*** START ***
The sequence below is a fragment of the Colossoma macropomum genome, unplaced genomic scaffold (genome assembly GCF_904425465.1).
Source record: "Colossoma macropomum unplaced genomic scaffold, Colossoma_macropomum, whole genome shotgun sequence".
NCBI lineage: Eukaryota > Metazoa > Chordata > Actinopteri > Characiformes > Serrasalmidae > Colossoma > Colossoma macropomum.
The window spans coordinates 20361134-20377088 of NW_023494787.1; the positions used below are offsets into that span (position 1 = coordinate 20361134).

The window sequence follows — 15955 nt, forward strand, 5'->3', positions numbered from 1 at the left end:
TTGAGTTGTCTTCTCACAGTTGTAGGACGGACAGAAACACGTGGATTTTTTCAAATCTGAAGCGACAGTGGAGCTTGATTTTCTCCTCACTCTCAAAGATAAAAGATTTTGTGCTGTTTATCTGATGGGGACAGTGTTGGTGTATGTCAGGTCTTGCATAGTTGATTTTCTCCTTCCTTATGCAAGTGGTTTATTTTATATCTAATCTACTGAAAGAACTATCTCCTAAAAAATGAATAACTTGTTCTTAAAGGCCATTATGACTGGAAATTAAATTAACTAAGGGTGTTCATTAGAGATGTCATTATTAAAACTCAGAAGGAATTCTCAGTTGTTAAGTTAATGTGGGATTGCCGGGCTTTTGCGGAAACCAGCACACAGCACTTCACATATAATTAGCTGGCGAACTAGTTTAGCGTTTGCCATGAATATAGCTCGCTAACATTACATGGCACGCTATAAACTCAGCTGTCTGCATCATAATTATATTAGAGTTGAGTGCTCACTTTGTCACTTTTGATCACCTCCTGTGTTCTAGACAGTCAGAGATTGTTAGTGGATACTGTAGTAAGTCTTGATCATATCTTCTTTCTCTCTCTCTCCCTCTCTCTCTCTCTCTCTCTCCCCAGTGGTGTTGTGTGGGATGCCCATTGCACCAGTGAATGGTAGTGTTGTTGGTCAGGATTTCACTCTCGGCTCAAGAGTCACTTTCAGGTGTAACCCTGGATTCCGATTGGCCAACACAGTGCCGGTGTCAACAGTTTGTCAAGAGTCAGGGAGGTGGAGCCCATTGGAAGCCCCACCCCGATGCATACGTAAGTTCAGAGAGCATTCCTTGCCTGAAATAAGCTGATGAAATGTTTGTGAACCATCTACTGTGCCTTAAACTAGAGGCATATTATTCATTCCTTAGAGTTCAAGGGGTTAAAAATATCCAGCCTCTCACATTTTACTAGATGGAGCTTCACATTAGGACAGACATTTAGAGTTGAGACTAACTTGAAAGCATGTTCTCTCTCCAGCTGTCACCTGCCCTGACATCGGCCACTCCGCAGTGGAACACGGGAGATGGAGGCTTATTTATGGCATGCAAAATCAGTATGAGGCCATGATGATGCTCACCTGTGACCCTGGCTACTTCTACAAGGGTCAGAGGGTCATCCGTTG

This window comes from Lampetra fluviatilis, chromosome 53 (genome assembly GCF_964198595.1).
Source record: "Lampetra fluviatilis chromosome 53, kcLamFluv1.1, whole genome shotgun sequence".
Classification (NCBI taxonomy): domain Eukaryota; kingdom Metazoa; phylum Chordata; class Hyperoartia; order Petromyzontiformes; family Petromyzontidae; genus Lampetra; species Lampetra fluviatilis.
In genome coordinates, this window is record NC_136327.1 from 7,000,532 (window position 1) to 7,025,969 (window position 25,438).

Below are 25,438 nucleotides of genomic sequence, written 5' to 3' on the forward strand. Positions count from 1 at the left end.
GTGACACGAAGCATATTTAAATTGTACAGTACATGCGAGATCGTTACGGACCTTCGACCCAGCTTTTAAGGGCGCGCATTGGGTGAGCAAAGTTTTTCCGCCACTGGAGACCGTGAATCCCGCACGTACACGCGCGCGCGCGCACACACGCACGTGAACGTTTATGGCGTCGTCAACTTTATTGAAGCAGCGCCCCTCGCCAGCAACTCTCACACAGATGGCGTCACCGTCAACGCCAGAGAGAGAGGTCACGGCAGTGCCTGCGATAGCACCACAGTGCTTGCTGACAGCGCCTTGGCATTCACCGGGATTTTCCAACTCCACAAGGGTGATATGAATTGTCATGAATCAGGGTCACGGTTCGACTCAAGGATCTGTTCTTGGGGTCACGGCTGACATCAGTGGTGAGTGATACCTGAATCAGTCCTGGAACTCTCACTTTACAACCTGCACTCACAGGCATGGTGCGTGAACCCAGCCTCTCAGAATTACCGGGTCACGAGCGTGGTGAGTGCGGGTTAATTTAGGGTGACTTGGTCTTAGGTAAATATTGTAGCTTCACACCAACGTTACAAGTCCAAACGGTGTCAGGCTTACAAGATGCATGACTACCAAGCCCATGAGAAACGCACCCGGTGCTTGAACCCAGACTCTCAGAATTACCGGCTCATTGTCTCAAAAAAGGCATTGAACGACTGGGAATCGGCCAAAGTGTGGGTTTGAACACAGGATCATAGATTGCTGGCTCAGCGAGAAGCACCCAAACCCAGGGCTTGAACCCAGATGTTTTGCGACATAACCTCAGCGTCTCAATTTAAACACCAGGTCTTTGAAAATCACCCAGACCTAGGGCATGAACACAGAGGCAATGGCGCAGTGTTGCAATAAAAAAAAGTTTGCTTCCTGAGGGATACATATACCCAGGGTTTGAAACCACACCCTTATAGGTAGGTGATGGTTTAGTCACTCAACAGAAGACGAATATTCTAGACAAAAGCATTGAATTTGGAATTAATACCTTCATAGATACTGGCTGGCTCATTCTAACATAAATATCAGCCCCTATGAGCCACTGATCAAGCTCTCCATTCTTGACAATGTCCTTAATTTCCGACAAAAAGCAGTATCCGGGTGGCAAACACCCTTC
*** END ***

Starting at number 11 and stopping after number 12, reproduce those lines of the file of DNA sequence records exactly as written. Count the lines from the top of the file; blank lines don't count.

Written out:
Below are 25,438 nucleotides of genomic sequence, written 5' to 3' on the forward strand. Positions count from 1 at the left end.
GTGACACGAAGCATATTTAAATTGTACAGTACATGCGAGATCGTTACGGACCTTCGACCCAGCTTTTAAGGGCGCGCATTGGGTGAGCAAAGTTTTTCCGCCACTGGAGACCGTGAATCCCGCACGTACACGCGCGCGCGCGCACACACGCACGTGAACGTTTATGGCGTCGTCAACTTTATTGAAGCAGCGCCCCTCGCCAGCAACTCTCACACAGATGGCGTCACCGTCAACGCCAGAGAGAGAGGTCACGGCAGTGCCTGCGATAGCACCACAGTGCTTGCTGACAGCGCCTTGGCATTCACCGGGATTTTCCAACTCCACAAGGGTGATATGAATTGTCATGAATCAGGGTCACGGTTCGACTCAAGGATCTGTTCTTGGGGTCACGGCTGACATCAGTGGTGAGTGATACCTGAATCAGTCCTGGAACTCTCACTTTACAACCTGCACTCACAGGCATGGTGCGTGAACCCAGCCTCTCAGAATTACCGGGTCACGAGCGTGGTGAGTGCGGGTTAATTTAGGGTGACTTGGTCTTAGGTAAATATTGTAGCTTCACACCAACGTTACAAGTCCAAACGGTGTCAGGCTTACAAGATGCATGACTACCAAGCCCATGAGAAACGCACCCGGTGCTTGAACCCAGACTCTCAGAATTACCGGCTCATTGTCTCAAAAAAGGCATTGAACGACTGGGAATCGGCCAAAGTGTGGGTTTGAACACAGGATCATAGATTGCTGGCTCAGCGAGAAGCACCCAAACCCAGGGCTTGAACCCAGATGTTTTGCGACATAACCTCAGCGTCTCAATTTAAACACCAGGTCTTTGAAAATCACCCAGACCTAGGGCATGAACACAGAGGCAATGGCGCAGTGTTGCAATAAAAAAAAGTTTGCTTCCTGAGGGATACATATACCCAGGGTTTGAAACCACACCCTTATAGGTAGGTGATGGTTTAGTCACTCAACAGAAGACGAATATTCTAGACAAAAGCATTGAATTTGGAATTAATACCTTCATAGATACTGGCTGGCTCATTCTAACATAAATATCAGCCCCTATGAGCCACTGATCAAGCTCTCCATTCTTGACAATGTCCTTAATTTCCGACAAAAAGCAGTATCCGGGTGGCAAACACCCTTC